Ninja Fruit Bash is the latest in this strategy and they’ve taken the success of Fruit Ninja to BlackBerry users. The app isn’t 100% of the fun you get on the iOS version and there are some limitations on the BlackBerry side such as the fact that not all devices have OpenGL support for 3D graphics. Ninja Fruit Bash on the Torch was a pretty smooth experience and it’s definitely a good start. The company will have to work a little harder to bring more of the user experience and graphics to the game but as a start it’s awesome.

http://www.blackberrycool.com/2011/07/21/ninja-fruit-bash-is-the-latest-ios-success-to-blackberry-clone/

Riaz Haq said...

Here's a UKPA story of a Pakistani innovators harnessing the Internet for the poor:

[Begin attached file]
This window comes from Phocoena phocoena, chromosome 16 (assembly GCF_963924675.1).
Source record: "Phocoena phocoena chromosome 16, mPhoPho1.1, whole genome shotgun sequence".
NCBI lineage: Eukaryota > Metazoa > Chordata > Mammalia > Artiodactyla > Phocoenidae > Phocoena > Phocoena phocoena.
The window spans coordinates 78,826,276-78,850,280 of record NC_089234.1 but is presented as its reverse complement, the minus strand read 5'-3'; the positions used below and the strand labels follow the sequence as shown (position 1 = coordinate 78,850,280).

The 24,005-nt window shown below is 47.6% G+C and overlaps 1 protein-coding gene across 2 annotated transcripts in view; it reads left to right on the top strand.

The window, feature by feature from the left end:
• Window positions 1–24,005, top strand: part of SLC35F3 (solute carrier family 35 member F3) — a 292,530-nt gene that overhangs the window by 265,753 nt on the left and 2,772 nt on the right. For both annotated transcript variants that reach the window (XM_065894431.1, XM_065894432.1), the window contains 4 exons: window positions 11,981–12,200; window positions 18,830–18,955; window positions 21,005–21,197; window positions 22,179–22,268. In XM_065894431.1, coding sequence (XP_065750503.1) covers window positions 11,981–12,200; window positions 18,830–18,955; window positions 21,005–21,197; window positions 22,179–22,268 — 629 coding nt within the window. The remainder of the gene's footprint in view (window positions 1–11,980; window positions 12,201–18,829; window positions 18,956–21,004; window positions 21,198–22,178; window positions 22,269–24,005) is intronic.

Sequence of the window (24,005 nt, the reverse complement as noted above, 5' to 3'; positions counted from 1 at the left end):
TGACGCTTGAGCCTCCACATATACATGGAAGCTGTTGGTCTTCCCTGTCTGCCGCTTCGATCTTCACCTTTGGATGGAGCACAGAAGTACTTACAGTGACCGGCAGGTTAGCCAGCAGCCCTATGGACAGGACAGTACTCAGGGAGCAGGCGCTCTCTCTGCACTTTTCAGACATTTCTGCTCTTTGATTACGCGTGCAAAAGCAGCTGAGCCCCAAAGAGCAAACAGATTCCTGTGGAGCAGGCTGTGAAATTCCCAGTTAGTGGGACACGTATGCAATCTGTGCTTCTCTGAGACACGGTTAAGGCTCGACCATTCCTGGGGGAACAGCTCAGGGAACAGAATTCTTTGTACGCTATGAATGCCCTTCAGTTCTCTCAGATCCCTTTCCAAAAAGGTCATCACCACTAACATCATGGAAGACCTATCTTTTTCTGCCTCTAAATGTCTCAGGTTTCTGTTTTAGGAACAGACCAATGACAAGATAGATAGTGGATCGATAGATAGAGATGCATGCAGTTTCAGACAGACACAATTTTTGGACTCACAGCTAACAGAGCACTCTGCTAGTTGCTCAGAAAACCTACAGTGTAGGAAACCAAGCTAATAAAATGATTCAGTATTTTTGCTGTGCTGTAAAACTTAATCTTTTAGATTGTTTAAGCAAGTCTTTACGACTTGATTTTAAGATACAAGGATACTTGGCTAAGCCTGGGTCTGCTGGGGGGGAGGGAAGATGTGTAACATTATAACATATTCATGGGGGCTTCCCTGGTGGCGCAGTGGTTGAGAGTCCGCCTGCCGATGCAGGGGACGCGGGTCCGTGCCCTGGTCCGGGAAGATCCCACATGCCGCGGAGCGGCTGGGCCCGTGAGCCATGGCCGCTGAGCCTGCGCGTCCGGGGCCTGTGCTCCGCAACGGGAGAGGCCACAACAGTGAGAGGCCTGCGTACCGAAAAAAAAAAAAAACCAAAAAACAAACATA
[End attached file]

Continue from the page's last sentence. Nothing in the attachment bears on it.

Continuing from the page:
One of the world's top young technology innovators is working to bring internet-style networking to millions of Pakistanis who don't have access to the web.

Umar Saif's efforts, which centre around giving ordinary citizens new ways to use a basic mobile phone, recently earned him recognition by the Massachusetts Institute of Technology.

The trigger for his research was a 2005 earthquake in Pakistani-controlled Kashmir that killed 80,000 people and caused widespread destruction. The disaster coincided with his return to Pakistan after getting a PhD in computer science from the University of Cambridge.

Realising that rescue workers were having trouble co-ordinating, Saif, 32, devised a computer program that allowed people to send a text message - or SMS - to thousands of people at once. Users send a text to a specific phone number to sign up for the program, and then can message all the subscribers, allowing users to engage in the kind of social networking possible on the internet.

It has since blossomed into a commercial enterprise called SMS-all that is used by at least 2.5 million people who have sent nearly four billion text messages.

"You can do the sorts of things that we do on Facebook and Twitter," said Saif, now an associate professor at the Lahore University of Management Sciences.